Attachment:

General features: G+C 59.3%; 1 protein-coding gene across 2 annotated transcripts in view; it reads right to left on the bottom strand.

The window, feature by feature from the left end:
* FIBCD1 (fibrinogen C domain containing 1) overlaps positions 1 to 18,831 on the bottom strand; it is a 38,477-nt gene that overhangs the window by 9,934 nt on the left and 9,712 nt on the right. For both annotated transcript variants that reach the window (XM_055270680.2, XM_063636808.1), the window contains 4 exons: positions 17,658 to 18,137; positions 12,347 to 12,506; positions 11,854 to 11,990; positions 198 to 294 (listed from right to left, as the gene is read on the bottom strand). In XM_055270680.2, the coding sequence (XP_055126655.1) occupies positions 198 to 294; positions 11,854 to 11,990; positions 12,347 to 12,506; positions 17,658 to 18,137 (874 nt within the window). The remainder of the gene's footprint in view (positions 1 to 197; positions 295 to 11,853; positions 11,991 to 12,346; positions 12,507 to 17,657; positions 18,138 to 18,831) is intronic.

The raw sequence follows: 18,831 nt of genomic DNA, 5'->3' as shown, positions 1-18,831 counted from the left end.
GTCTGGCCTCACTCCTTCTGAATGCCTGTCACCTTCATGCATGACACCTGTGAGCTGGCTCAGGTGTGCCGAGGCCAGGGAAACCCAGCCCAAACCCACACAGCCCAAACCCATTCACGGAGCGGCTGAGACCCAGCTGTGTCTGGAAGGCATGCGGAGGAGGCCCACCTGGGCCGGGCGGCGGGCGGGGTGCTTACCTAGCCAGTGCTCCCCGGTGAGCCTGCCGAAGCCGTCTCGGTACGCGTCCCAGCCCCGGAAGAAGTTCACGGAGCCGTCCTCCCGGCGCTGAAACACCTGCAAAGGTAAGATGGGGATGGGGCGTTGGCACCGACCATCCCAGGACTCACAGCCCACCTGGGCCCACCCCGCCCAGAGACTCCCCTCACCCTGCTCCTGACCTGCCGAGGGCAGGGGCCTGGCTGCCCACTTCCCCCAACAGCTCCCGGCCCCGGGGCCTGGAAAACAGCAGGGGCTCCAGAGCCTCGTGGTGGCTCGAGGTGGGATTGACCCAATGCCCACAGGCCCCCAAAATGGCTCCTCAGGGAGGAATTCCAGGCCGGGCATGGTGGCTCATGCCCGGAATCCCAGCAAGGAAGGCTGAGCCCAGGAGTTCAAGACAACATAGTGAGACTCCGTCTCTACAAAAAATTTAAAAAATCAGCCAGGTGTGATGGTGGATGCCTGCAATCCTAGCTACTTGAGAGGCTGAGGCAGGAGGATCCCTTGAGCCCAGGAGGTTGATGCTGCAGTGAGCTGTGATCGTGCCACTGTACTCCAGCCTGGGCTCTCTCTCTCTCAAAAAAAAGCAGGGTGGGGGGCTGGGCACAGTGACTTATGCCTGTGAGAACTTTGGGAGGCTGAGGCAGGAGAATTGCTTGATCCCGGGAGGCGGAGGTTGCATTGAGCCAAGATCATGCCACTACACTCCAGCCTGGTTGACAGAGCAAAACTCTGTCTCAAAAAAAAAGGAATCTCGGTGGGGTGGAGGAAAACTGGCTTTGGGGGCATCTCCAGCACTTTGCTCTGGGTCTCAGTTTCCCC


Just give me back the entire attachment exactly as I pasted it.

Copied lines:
General features: G+C 59.3%; 1 protein-coding gene across 2 annotated transcripts in view; it reads right to left on the bottom strand.

The window, feature by feature from the left end:
* FIBCD1 (fibrinogen C domain containing 1) overlaps positions 1 to 18,831 on the bottom strand; it is a 38,477-nt gene that overhangs the window by 9,934 nt on the left and 9,712 nt on the right. For both annotated transcript variants that reach the window (XM_055270680.2, XM_063636808.1), the window contains 4 exons: positions 17,658 to 18,137; positions 12,347 to 12,506; positions 11,854 to 11,990; positions 198 to 294 (listed from right to left, as the gene is read on the bottom strand). In XM_055270680.2, the coding sequence (XP_055126655.1) occupies positions 198 to 294; positions 11,854 to 11,990; positions 12,347 to 12,506; positions 17,658 to 18,137 (874 nt within the window). The remainder of the gene's footprint in view (positions 1 to 197; positions 295 to 11,853; positions 11,991 to 12,346; positions 12,507 to 17,657; positions 18,138 to 18,831) is intronic.

The raw sequence follows: 18,831 nt of genomic DNA, 5'->3' as shown, positions 1-18,831 counted from the left end.
GTCTGGCCTCACTCCTTCTGAATGCCTGTCACCTTCATGCATGACACCTGTGAGCTGGCTCAGGTGTGCCGAGGCCAGGGAAACCCAGCCCAAACCCACACAGCCCAAACCCATTCACGGAGCGGCTGAGACCCAGCTGTGTCTGGAAGGCATGCGGAGGAGGCCCACCTGGGCCGGGCGGCGGGCGGGGTGCTTACCTAGCCAGTGCTCCCCGGTGAGCCTGCCGAAGCCGTCTCGGTACGCGTCCCAGCCCCGGAAGAAGTTCACGGAGCCGTCCTCCCGGCGCTGAAACACCTGCAAAGGTAAGATGGGGATGGGGCGTTGGCACCGACCATCCCAGGACTCACAGCCCACCTGGGCCCACCCCGCCCAGAGACTCCCCTCACCCTGCTCCTGACCTGCCGAGGGCAGGGGCCTGGCTGCCCACTTCCCCCAACAGCTCCCGGCCCCGGGGCCTGGAAAACAGCAGGGGCTCCAGAGCCTCGTGGTGGCTCGAGGTGGGATTGACCCAATGCCCACAGGCCCCCAAAATGGCTCCTCAGGGAGGAATTCCAGGCCGGGCATGGTGGCTCATGCCCGGAATCCCAGCAAGGAAGGCTGAGCCCAGGAGTTCAAGACAACATAGTGAGACTCCGTCTCTACAAAAAATTTAAAAAATCAGCCAGGTGTGATGGTGGATGCCTGCAATCCTAGCTACTTGAGAGGCTGAGGCAGGAGGATCCCTTGAGCCCAGGAGGTTGATGCTGCAGTGAGCTGTGATCGTGCCACTGTACTCCAGCCTGGGCTCTCTCTCTCTCAAAAAAAAGCAGGGTGGGGGGCTGGGCACAGTGACTTATGCCTGTGAGAACTTTGGGAGGCTGAGGCAGGAGAATTGCTTGATCCCGGGAGGCGGAGGTTGCATTGAGCCAAGATCATGCCACTACACTCCAGCCTGGTTGACAGAGCAAAACTCTGTCTCAAAAAAAAAGGAATCTCGGTGGGGTGGAGGAAAACTGGCTTTGGGGGCATCTCCAGCACTTTGCTCTGGGTCTCAGTTTCCCC